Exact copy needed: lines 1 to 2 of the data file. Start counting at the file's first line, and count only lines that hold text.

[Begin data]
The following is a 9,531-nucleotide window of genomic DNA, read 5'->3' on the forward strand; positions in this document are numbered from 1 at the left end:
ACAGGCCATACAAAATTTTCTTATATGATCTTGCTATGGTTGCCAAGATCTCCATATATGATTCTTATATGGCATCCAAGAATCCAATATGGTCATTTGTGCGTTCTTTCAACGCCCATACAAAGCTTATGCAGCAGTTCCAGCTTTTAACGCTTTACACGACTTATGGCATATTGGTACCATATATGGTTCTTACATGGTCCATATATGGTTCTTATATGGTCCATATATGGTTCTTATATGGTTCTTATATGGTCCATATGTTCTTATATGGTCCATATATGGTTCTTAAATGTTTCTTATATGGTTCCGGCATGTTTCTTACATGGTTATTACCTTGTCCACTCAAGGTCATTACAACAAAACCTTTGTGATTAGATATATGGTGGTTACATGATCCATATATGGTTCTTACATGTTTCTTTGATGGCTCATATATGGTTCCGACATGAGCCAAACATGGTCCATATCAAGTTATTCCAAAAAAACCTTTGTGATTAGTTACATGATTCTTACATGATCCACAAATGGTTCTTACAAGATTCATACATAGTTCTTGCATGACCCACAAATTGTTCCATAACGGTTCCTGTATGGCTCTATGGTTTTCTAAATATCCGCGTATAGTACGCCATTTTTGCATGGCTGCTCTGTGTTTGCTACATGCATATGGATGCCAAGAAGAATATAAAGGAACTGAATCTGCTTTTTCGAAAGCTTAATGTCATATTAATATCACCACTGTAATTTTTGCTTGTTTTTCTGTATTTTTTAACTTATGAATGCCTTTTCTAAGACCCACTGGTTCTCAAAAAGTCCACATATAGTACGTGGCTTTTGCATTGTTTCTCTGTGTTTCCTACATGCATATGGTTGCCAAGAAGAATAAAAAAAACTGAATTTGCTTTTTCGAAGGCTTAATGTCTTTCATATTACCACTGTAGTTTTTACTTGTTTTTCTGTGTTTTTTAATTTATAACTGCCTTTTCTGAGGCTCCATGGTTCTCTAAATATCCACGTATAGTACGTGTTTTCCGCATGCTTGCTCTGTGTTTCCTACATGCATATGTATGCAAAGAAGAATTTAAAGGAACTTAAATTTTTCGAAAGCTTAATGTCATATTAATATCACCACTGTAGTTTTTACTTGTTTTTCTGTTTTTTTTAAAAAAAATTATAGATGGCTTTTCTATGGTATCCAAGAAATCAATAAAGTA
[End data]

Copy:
The following is a 9,531-nucleotide window of genomic DNA, read 5'->3' on the forward strand; positions in this document are numbered from 1 at the left end:
ACAGGCCATACAAAATTTTCTTATATGATCTTGCTATGGTTGCCAAGATCTCCATATATGATTCTTATATGGCATCCAAGAATCCAATATGGTCATTTGTGCGTTCTTTCAACGCCCATACAAAGCTTATGCAGCAGTTCCAGCTTTTAACGCTTTACACGACTTATGGCATATTGGTACCATATATGGTTCTTACATGGTCCATATATGGTTCTTATATGGTCCATATATGGTTCTTATATGGTTCTTATATGGTCCATATGTTCTTATATGGTCCATATATGGTTCTTAAATGTTTCTTATATGGTTCCGGCATGTTTCTTACATGGTTATTACCTTGTCCACTCAAGGTCATTACAACAAAACCTTTGTGATTAGATATATGGTGGTTACATGATCCATATATGGTTCTTACATGTTTCTTTGATGGCTCATATATGGTTCCGACATGAGCCAAACATGGTCCATATCAAGTTATTCCAAAAAAACCTTTGTGATTAGTTACATGATTCTTACATGATCCACAAATGGTTCTTACAAGATTCATACATAGTTCTTGCATGACCCACAAATTGTTCCATAACGGTTCCTGTATGGCTCTATGGTTTTCTAAATATCCGCGTATAGTACGCCATTTTTGCATGGCTGCTCTGTGTTTGCTACATGCATATGGATGCCAAGAAGAATATAAAGGAACTGAATCTGCTTTTTCGAAAGCTTAATGTCATATTAATATCACCACTGTAATTTTTGCTTGTTTTTCTGTATTTTTTAACTTATGAATGCCTTTTCTAAGACCCACTGGTTCTCAAAAAGTCCACATATAGTACGTGGCTTTTGCATTGTTTCTCTGTGTTTCCTACATGCATATGGTTGCCAAGAAGAATAAAAAAAACTGAATTTGCTTTTTCGAAGGCTTAATGTCTTTCATATTACCACTGTAGTTTTTACTTGTTTTTCTGTGTTTTTTAATTTATAACTGCCTTTTCTGAGGCTCCATGGTTCTCTAAATATCCACGTATAGTACGTGTTTTCCGCATGCTTGCTCTGTGTTTCCTACATGCATATGTATGCAAAGAAGAATTTAAAGGAACTTAAATTTTTCGAAAGCTTAATGTCATATTAATATCACCACTGTAGTTTTTACTTGTTTTTCTGTTTTTTTTAAAAAAAATTATAGATGGCTTTTCTATGGTATCCAAGAAATCAATAAAGTA